Sunday, January 10, 1999

Challenges facing Taft are familiar

School funding, economic threats top state agenda

Enquirer Columbus Bureau

Cincinnati's Bob Taft becomes governor of Ohio at 12:01 a.m. Monday
(AP photo)

| ZOOM |
        COLUMBUS — Two decades after Ohio defined the Rust Belt, Gov.-elect Bob Taft takes over a state Monday that by most indicators is robust and prospering.

        The unemployment rate and welfare rolls are hovering at or near historic lows. A half-million more Ohioans are working than seven years ago. Companies are scrambling to find workers and many offer benefit packages for even their lowest-paid employees.

        But the state's gains haven't been shared by all. And there are economic threats on the horizon that could pose significant challenges for Mr. Taft, 57, during the next four years.

        For instance, the unemployment rate remains mired well above the national average in Southeast Ohio and other counties that have yet to recover from the exodus of manufacturing jobs during the 1970s and '80s.

        In Cincinnati, Mr. Taft's hometown, the problem isn't a lack of jobs, but rather not enough workers trained for positions in the burgeoning serv ice and financial sectors.

        Then there is the cost of keeping jobs in the state. The city of Toledo may go into debt to save 4,900 jobs at a Jeep plant. In the Youngstown area, the already fragile economy is threatened by imported steel and the possible replacement of a General Motors assembly plant with a smaller factory em ploying fewer workers.

        Mr. Taft says he is ready to tackle the problems.

        “We need a better plan that takes into consideration the strength of the various regions,” he said Friday. “We've done a good job on specific projects, but we need to take a more global view.”

        Despite Mr. Taft's promises to foster continued growth, analysts say his ability to keep the good times rolling is limited.

        His predecessor, former Gov. George Voinovich, was wildly popular in part because a bullish stock market encouraged borrowing and spending by employers during much of his eight-year reign. Growth and prosperity would be threatened during Mr. Taft's watch if stock prices drop or businesses falter.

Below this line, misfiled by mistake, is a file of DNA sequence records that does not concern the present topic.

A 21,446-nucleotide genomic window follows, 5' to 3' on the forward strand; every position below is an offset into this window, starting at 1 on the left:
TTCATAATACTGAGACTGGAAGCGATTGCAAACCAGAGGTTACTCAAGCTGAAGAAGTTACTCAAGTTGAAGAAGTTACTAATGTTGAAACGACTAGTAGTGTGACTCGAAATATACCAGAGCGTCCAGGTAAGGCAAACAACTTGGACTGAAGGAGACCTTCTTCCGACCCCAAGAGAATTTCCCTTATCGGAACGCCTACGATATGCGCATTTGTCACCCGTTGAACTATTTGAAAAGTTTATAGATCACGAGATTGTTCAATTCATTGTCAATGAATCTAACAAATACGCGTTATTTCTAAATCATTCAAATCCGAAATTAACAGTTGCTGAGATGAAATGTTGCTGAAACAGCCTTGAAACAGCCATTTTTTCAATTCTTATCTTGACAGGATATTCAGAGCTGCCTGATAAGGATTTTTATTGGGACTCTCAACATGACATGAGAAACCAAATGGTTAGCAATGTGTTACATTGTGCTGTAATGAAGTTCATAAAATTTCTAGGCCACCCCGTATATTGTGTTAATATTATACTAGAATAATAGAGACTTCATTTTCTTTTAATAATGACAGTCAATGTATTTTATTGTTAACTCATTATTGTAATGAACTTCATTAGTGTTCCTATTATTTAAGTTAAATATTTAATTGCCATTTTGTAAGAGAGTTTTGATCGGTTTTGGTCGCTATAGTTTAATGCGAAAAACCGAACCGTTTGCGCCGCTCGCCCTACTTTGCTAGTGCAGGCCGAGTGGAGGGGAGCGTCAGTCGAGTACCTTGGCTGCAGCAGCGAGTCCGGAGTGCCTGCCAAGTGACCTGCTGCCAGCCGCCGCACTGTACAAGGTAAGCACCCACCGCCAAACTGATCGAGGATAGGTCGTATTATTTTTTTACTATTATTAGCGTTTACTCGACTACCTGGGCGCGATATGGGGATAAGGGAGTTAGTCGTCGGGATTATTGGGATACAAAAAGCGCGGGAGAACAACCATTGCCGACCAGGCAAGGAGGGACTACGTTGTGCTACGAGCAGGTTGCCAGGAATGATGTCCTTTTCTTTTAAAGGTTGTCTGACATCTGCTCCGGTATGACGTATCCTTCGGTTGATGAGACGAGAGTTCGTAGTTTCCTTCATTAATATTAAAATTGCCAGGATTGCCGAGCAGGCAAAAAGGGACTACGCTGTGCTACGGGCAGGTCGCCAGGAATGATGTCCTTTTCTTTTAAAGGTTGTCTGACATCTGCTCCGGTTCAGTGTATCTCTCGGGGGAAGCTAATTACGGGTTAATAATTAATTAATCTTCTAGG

“So much of this is tied to the national and world economies,” said Donald Berno, president of the Ohio Public Expenditure Council, a nonpartisan group that studies the state economy and tax structure.

        “Although they tend to reap the benefits when times are good and suffer the damage when they're bad, governors generally are restricted to tinkering around the edges,” Mr. Berno said.

        One area where Mr. Taft can make a difference is the state's education system. Employers are clamoring for dramatic improvements in test scores and graduation rates, which could lead to better-trained workers and higher salaries.

        Mr. Taft has called for greater cooperation between high schools and two-year community colleges to help students acquire skills for high-tech industries. He also wants high schools to place a greater emphasis on science and mathematics, and pledges to enlist volunteer tutors to ensure 4th-graders are reading at their grade level.

        Employers want to concentrate on reforming the way schools operate. But questions about how elementary and secondary schools are funded will continue to dominate the political agenda in Columbus.

        The Ohio Supreme Court is expected to rule later this year on legislative changes intended to comply with the court's March 1997 decision that declared the school-funding system inadequate and unconstitutional.

        No matter how the court rules, Mr. Taft and state lawmakers will be under pressure to spend more money refurbishing Ohio's crumbling school buildings, which a 1996 federal report determined are the worst in the 50 states.